Survey: Americans Missing Out on Free Tax Software, Don’t Know Basic IRS Facts

Income Taxes, Personal Taxes, Taxes
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Survey: Americans Missing Out on Free Tax Software, Don’t Know Basic IRS Facts

More than 1 in 3 U.S. taxpayers whose household income is less than $50,000 a year hired a tax professional or a national tax preparation company last year even though they may have qualified for free tax software filing, a new NerdWallet survey shows.

Perhaps they paid for help because Americans lack a basic understanding of federal tax rules: The survey also finds most taxpayers get failing marks for their tax knowledge. Out of eight questions about IRS rules for common deductions, retirement and education savings plans, taxpayers as a group correctly answered 25% of the questions.

Nearly half of taxpayers (46%) don’t know what tax bracket they’re in — or even what a “tax bracket” is, according to the online survey commissioned by NerdWallet and conducted by Harris Poll among more than 1,800 U.S. adults who filed income taxes last year and who plan to file taxes this year.

Americans fall into one of seven federal income tax brackets — ranging from 10% to 39.6% — that help determine how much they pay in taxes.

“Knowing your bracket can help you determine the value of any deductions you take and whether a tax-advantaged investment is worthwhile,” says Liz Weston, NerdWallet columnist and certified financial planner. “When you pay a dollar in mortgage interest, for example, your bracket determines whether you can save 10 cents or 39.6 cents.”

Key survey findings

Taxpayers are paying for help despite widely available free tax software. More than 1 in 3 taxpayers (38%) who make less than $50,000 annually hired a tax professional such as an accountant (26%) or a national tax preparation company (12%) like H&R Block or Liberty Tax Service to do their taxes last year; not only can these options be expensive, but Americans who made less than $64,000 in 2016 may qualify for free tax software to file their federal income and often state taxes.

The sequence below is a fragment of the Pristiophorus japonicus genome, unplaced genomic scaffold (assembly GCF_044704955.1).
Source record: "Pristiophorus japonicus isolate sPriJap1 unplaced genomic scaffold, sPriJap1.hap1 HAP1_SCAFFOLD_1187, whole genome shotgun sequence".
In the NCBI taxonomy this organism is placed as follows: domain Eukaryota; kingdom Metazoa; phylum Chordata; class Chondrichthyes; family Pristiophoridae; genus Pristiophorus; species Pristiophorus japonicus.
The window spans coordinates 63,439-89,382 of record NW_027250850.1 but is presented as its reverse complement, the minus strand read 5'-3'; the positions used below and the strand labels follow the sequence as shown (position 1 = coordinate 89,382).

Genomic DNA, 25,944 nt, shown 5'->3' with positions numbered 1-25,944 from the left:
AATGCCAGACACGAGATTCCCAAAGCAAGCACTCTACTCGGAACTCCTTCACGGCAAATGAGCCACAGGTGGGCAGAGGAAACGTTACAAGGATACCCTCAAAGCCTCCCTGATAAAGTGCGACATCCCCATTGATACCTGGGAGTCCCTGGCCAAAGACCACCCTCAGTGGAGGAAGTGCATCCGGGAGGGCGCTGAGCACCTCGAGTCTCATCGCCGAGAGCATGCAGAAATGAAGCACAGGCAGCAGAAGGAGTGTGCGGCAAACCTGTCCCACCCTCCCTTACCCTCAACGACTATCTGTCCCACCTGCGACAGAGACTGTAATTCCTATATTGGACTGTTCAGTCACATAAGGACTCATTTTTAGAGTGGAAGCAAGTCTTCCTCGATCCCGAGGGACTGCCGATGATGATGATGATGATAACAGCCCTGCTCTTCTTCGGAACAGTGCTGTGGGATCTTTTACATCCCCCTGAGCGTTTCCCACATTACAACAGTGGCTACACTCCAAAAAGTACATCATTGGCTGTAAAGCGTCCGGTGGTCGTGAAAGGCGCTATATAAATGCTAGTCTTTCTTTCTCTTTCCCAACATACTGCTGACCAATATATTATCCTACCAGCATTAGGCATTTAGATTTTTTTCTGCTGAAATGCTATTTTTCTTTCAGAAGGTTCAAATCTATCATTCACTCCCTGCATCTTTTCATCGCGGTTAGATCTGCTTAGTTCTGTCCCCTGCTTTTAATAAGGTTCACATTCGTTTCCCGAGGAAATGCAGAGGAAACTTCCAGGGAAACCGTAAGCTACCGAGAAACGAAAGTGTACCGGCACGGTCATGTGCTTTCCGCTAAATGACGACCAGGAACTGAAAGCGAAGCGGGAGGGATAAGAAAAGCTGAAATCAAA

Taxpayers are failing at basic tax knowledge. Nearly half of taxpayers either don’t know which federal income tax bracket they’re in (39%) or even what a “tax bracket” is (7%). More than half (58%) of taxpayers incorrectly believe that getting a tax extension means they can delay the due date of their income tax payment. Nearly 3 in 5 taxpayers (57%) don’t know what a W-4 is or that April 18, 2017, is the deadline for making a tax-deductible contribution to a traditional individual retirement account for the 2016 tax year (59%).

Taxpayers look for ease and familiarity with tax software. Nearly half (44%) of taxpayers who filed federal income taxes last year used tax software to prepare their taxes. Four in 10 taxpayers (40%) who use tax software have used the same provider for more than five years. Over half (57%) of taxpayers who used tax software to prepare their taxes last year say they first picked their provider based on ease of use, while price of the software was the second most popular reason (40%).

Paying, or not, for tax preparation

According to the survey, electronic filing is the most popular way for taxpayers to prepare their federal income taxes: Last year, 35% of taxpayers used commercial tax software such as TurboTax or TaxAct, while 9% used free tax software tools like Free File. The next most popular method was hiring a tax professional, such as a tax accountant (32%). Filing by paper and mailing (9%), getting someone else such as a friend or family member to prepare taxes (8%) and hiring a national tax preparation company (7%) were the least popular methods used to prepare income taxes last year.